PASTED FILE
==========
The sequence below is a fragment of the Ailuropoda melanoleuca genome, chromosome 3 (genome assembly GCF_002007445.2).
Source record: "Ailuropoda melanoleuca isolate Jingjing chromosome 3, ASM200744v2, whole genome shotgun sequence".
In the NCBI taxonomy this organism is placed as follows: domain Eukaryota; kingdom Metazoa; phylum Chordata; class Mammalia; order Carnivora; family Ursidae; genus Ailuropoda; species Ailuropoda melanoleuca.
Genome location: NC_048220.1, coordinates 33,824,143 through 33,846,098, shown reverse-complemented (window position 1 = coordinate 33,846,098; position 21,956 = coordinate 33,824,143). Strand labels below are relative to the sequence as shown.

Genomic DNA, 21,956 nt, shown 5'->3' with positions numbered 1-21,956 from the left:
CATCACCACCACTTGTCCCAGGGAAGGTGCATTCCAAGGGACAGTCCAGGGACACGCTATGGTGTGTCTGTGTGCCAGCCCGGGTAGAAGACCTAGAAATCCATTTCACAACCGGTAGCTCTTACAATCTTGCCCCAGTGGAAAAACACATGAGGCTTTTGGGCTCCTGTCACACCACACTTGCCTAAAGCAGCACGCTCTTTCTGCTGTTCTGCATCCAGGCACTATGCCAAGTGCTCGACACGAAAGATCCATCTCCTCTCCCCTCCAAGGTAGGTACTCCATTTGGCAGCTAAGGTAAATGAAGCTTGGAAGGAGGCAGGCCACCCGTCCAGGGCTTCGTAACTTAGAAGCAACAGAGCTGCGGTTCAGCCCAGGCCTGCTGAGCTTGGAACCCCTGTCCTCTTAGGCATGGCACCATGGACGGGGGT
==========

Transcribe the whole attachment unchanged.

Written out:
The sequence below is a fragment of the Ailuropoda melanoleuca genome, chromosome 3 (genome assembly GCF_002007445.2).
Source record: "Ailuropoda melanoleuca isolate Jingjing chromosome 3, ASM200744v2, whole genome shotgun sequence".
In the NCBI taxonomy this organism is placed as follows: domain Eukaryota; kingdom Metazoa; phylum Chordata; class Mammalia; order Carnivora; family Ursidae; genus Ailuropoda; species Ailuropoda melanoleuca.
Genome location: NC_048220.1, coordinates 33,824,143 through 33,846,098, shown reverse-complemented (window position 1 = coordinate 33,846,098; position 21,956 = coordinate 33,824,143). Strand labels below are relative to the sequence as shown.

Genomic DNA, 21,956 nt, shown 5'->3' with positions numbered 1-21,956 from the left:
CATCACCACCACTTGTCCCAGGGAAGGTGCATTCCAAGGGACAGTCCAGGGACACGCTATGGTGTGTCTGTGTGCCAGCCCGGGTAGAAGACCTAGAAATCCATTTCACAACCGGTAGCTCTTACAATCTTGCCCCAGTGGAAAAACACATGAGGCTTTTGGGCTCCTGTCACACCACACTTGCCTAAAGCAGCACGCTCTTTCTGCTGTTCTGCATCCAGGCACTATGCCAAGTGCTCGACACGAAAGATCCATCTCCTCTCCCCTCCAAGGTAGGTACTCCATTTGGCAGCTAAGGTAAATGAAGCTTGGAAGGAGGCAGGCCACCCGTCCAGGGCTTCGTAACTTAGAAGCAACAGAGCTGCGGTTCAGCCCAGGCCTGCTGAGCTTGGAACCCCTGTCCTCTTAGGCATGGCACCATGGACGGGGGT